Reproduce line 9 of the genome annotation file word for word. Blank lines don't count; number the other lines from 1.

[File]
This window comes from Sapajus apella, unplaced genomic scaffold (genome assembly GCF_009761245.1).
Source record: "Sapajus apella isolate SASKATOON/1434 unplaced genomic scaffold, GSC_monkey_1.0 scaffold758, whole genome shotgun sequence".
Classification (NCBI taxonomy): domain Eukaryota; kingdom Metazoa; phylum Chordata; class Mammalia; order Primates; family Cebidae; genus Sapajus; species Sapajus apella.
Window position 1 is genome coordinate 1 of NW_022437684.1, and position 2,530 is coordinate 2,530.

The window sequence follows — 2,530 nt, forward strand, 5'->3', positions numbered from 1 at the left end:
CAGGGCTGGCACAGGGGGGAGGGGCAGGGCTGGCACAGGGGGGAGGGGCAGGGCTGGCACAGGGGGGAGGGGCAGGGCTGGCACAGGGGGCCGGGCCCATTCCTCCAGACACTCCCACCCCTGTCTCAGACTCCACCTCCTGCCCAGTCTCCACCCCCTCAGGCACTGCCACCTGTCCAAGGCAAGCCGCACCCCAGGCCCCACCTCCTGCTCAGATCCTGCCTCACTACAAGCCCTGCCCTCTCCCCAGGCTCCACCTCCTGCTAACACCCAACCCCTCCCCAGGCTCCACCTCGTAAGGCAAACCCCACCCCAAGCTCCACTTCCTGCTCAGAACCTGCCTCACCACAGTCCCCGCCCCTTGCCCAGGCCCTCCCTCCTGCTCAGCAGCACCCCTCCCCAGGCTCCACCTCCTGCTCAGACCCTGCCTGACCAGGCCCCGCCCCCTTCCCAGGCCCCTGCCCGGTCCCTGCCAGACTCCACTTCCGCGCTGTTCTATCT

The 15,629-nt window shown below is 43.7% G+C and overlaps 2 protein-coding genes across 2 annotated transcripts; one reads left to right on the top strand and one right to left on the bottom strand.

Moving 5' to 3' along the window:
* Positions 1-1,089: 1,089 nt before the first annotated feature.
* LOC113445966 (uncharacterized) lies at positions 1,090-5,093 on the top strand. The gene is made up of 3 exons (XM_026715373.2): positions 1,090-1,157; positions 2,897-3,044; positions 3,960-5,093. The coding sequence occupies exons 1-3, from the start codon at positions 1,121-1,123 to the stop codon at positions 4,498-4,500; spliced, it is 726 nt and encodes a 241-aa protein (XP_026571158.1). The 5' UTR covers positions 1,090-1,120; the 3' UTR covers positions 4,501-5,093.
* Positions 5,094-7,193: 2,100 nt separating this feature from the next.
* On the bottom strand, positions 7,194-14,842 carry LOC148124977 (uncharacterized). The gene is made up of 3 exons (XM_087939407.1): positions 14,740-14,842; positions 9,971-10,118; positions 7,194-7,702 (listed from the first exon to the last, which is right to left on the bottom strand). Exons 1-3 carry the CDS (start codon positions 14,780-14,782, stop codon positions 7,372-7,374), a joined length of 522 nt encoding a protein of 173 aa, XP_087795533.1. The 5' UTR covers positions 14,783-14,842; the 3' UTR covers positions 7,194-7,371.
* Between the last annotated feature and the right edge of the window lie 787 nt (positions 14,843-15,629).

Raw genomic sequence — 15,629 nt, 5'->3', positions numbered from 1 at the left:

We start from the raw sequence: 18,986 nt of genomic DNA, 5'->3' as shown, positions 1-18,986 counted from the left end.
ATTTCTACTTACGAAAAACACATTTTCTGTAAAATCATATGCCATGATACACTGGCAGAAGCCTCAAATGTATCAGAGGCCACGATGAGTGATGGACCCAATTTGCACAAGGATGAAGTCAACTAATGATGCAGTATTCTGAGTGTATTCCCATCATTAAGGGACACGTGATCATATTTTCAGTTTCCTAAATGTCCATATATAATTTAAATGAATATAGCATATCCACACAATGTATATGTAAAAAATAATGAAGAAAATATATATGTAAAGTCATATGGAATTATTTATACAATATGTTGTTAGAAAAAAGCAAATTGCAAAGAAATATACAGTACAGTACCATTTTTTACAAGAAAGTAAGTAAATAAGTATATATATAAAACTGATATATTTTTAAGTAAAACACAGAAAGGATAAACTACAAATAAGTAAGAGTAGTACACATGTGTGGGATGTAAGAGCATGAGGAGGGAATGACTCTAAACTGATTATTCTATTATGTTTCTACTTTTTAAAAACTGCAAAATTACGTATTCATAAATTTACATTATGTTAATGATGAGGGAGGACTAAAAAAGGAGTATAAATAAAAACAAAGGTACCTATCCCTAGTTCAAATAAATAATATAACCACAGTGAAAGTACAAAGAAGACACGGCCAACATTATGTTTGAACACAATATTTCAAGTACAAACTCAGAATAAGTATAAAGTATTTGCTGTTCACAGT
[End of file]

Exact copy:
* Positions 1-1,089: 1,089 nt before the first annotated feature.